First off, it’s downright amazing to hear Intel finally give us a date to mark down, but it remains to be seen how many phone manufacturers will drop their existing adoration for Qualcomm and NVIDIA in order to given Intel’s (historically power-sucking) mobile chips a go.
Is it a Google TV? Well, yes and no. Lenovo’s just trotted out a spankin’ new 55-inch flat panel dubbed LeTV or IdeaTV at CES Unveiled, and while it’s got that special Mountain View magic within, it’s of the Ice Cream Sandwich variety. That’s right, the company’s powered this set up with Android 4.0, slapped on its own skin and is prepping it for a Chinese launch later this spring. One of the company’s reps treated us to a brief walkthrough of the next-gen TV, so hop on past the break to get a glimpse of the frozen delights loaded up inside.
Remember our lovely leak of Lenovo’s Tegra 3 tablet from last November? Well, it showed up here at CES under the LePad K2010 moniker for China, while elsewhere it’ll likely be known as the IdeaTab K2. We won’t comment much on the unfinished software (so no luck with controlling the cursor using the fingerprint scanner on the back), but build quality wise we enjoyed the faux brushed metal cover on the back, and similarly, the sharp 1,920 x 1,200 IPS display between the speakers was very impressive (yes, we double-checked with Lenovo on these numbers).
We also received confirmation that the camera on the back has an eight-megapixel resolution, but obviously we’ll wait and see if the picture quality lives up to expectation. Alas, there’s still no word on availability, but regardless, China will get first dibs on this juicy quad-core slate. On the bright side, this should give ample time for potential buyers to save up — the K2010 is aimed at high-end business users, after all. Hands-on video after the break.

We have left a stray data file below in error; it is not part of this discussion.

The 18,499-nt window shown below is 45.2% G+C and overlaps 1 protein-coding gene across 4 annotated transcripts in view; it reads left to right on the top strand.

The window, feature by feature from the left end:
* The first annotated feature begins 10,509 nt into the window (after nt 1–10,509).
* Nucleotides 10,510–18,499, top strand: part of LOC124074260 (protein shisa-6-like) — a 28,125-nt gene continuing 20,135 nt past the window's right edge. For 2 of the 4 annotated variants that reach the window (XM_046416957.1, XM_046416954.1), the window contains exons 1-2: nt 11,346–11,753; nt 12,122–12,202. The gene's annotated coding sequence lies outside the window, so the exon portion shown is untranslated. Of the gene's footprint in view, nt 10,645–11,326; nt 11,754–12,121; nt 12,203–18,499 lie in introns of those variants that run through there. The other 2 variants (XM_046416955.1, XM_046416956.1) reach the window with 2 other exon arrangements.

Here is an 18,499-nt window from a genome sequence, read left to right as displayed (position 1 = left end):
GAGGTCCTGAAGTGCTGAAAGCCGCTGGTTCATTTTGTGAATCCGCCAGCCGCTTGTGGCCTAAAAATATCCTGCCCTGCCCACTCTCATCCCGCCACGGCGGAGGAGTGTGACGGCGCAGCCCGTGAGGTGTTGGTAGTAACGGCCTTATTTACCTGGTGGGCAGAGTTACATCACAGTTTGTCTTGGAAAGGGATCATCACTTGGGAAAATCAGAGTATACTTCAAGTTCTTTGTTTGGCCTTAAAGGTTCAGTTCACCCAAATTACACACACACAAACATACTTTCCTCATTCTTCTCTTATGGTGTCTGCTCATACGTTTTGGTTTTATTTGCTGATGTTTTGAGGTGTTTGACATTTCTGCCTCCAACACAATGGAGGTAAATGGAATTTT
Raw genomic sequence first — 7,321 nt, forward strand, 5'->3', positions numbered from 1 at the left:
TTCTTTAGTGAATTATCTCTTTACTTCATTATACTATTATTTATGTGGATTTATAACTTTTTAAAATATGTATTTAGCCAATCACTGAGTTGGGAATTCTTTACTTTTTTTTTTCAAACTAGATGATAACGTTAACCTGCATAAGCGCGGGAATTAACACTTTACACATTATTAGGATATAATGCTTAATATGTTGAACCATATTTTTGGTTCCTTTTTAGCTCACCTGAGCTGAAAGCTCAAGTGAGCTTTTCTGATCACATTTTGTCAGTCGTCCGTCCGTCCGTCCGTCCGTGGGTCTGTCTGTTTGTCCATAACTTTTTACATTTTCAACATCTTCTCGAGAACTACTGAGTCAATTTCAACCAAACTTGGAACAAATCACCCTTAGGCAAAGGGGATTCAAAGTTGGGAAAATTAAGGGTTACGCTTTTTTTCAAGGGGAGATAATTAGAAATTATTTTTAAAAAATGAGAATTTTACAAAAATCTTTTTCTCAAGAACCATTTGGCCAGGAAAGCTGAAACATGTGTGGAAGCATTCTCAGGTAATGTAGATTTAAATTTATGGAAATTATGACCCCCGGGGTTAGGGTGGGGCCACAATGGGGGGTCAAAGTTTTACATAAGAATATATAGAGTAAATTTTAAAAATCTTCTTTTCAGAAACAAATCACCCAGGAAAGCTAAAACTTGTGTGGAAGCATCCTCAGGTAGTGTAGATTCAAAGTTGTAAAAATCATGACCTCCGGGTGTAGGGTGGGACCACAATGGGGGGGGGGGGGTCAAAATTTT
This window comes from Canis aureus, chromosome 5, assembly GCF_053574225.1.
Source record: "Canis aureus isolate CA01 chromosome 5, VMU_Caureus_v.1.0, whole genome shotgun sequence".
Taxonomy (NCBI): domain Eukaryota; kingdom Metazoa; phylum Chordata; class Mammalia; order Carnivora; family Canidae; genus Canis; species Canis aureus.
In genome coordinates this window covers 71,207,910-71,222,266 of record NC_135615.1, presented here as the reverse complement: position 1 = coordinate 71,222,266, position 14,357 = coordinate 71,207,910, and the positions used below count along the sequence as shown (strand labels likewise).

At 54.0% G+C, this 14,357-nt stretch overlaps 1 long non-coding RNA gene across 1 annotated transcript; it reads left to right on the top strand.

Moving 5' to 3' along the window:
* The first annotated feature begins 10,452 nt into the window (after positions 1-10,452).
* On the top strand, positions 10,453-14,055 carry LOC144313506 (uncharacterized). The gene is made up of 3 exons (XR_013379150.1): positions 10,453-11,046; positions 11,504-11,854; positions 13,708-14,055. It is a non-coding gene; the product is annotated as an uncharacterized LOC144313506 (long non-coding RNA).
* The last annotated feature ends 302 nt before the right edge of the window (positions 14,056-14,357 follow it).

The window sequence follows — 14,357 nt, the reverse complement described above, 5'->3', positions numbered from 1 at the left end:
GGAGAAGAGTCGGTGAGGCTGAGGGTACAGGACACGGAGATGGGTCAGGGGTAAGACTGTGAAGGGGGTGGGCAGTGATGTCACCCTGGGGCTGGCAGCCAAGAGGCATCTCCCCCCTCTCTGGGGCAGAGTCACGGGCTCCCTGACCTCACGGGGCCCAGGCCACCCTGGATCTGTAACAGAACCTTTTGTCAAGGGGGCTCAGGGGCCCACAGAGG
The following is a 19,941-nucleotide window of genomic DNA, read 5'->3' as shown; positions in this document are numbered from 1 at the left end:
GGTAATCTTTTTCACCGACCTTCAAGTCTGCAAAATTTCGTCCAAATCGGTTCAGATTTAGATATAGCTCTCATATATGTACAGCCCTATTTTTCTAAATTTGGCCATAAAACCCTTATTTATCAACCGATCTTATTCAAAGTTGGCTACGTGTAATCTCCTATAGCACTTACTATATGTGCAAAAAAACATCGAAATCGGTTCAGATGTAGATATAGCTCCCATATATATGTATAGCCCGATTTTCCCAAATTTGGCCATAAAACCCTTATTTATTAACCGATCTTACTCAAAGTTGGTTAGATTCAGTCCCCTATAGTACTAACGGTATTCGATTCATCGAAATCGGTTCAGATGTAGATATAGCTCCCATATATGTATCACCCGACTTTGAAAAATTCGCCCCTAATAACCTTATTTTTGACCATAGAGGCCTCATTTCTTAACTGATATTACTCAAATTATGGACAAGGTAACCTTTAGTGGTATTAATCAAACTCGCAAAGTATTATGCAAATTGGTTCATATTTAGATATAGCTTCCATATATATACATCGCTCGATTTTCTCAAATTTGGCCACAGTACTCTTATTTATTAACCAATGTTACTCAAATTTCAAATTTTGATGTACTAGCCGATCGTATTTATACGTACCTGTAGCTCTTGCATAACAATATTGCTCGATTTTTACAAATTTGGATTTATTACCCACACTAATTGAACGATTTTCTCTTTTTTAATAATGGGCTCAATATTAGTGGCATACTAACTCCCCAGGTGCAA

Back in late November last year, Lenovo’s Chinese folks teased a certain IdeaTV or LeTV for launch this year, and now we finally get to see it in its full glory. Dubbed the K91, we’re looking at a 55-inch IPS 3D HDTV running Android Ice Cream Sandwich (a first for smart TVs, yet not quite a Google TV), and inside it sits a 1.5GHz dual-core Snapdragon APQ8060. Dig a little deeper and you’ll also find 1GB of RAM, 8GB storage, SD card expansion, 802.11b/g/n WiFi, 10M/100M Ethernet, HDMI and USB 2.0 connectivity (which is much needed for an external hard drive to store video content). As you can see in the pictures, the K91 will come with some Lenovo cloud services, including an app store (but the TV will have over 100 apps preloaded, anyway) and video-on-demand, along with voice control and facial recognition (mainly for child lock, we presume) using its five-megapixel webcam. As always, we’ll get back to you as soon as we get information on dates and prices.
New year, new you ROMs. Yep, the Galaxy S II is getting even more attention, with a duo of Ice Cream Sandwich versions landing on that capacious 4.3-inch screen. They consist of an early Android 4.0.1 build made on December 20th and version 4.0.3 crafted just ten days later. The interesting part is that, according to YouMobile, both of these will arrive through Kies, Samsung’s Android connectivity software. The mobile news site also suspects that these are close (but still buggy) approximations of what we’ll see on our as-yet un-tinkered Galaxy S IIs in the very near future. These Kies-capable builds also have a few cosmetic differences to the build leaked earlier, like a distinct lack of Tron hues adorning the notification bar at the top. While we await a release through the official channels, you can check out a swift run-through right after the break.